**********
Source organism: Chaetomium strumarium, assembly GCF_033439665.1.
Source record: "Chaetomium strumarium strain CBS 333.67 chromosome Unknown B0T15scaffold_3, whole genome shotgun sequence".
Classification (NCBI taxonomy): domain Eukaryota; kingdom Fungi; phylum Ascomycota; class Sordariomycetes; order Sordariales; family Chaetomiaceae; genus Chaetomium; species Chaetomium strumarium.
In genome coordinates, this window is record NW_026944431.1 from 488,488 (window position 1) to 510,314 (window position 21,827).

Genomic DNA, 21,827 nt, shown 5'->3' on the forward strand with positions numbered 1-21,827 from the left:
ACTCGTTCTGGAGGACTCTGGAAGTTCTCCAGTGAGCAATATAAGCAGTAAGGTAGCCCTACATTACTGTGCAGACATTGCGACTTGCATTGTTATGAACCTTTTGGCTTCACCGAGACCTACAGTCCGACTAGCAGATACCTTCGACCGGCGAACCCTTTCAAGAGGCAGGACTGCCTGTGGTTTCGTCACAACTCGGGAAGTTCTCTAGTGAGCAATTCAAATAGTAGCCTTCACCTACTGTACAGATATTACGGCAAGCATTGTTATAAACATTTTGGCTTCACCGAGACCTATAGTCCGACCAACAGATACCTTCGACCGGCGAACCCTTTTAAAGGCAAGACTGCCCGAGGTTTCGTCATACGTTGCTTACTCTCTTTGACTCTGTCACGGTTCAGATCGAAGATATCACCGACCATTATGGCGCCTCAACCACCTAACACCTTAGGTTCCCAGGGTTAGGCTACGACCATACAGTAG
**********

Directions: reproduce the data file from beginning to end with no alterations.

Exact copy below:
Source organism: Chaetomium strumarium, assembly GCF_033439665.1.
Source record: "Chaetomium strumarium strain CBS 333.67 chromosome Unknown B0T15scaffold_3, whole genome shotgun sequence".
Classification (NCBI taxonomy): domain Eukaryota; kingdom Fungi; phylum Ascomycota; class Sordariomycetes; order Sordariales; family Chaetomiaceae; genus Chaetomium; species Chaetomium strumarium.
In genome coordinates, this window is record NW_026944431.1 from 488,488 (window position 1) to 510,314 (window position 21,827).

Genomic DNA, 21,827 nt, shown 5'->3' on the forward strand with positions numbered 1-21,827 from the left:
ACTCGTTCTGGAGGACTCTGGAAGTTCTCCAGTGAGCAATATAAGCAGTAAGGTAGCCCTACATTACTGTGCAGACATTGCGACTTGCATTGTTATGAACCTTTTGGCTTCACCGAGACCTACAGTCCGACTAGCAGATACCTTCGACCGGCGAACCCTTTCAAGAGGCAGGACTGCCTGTGGTTTCGTCACAACTCGGGAAGTTCTCTAGTGAGCAATTCAAATAGTAGCCTTCACCTACTGTACAGATATTACGGCAAGCATTGTTATAAACATTTTGGCTTCACCGAGACCTATAGTCCGACCAACAGATACCTTCGACCGGCGAACCCTTTTAAAGGCAAGACTGCCCGAGGTTTCGTCATACGTTGCTTACTCTCTTTGACTCTGTCACGGTTCAGATCGAAGATATCACCGACCATTATGGCGCCTCAACCACCTAACACCTTAGGTTCCCAGGGTTAGGCTACGACCATACAGTAG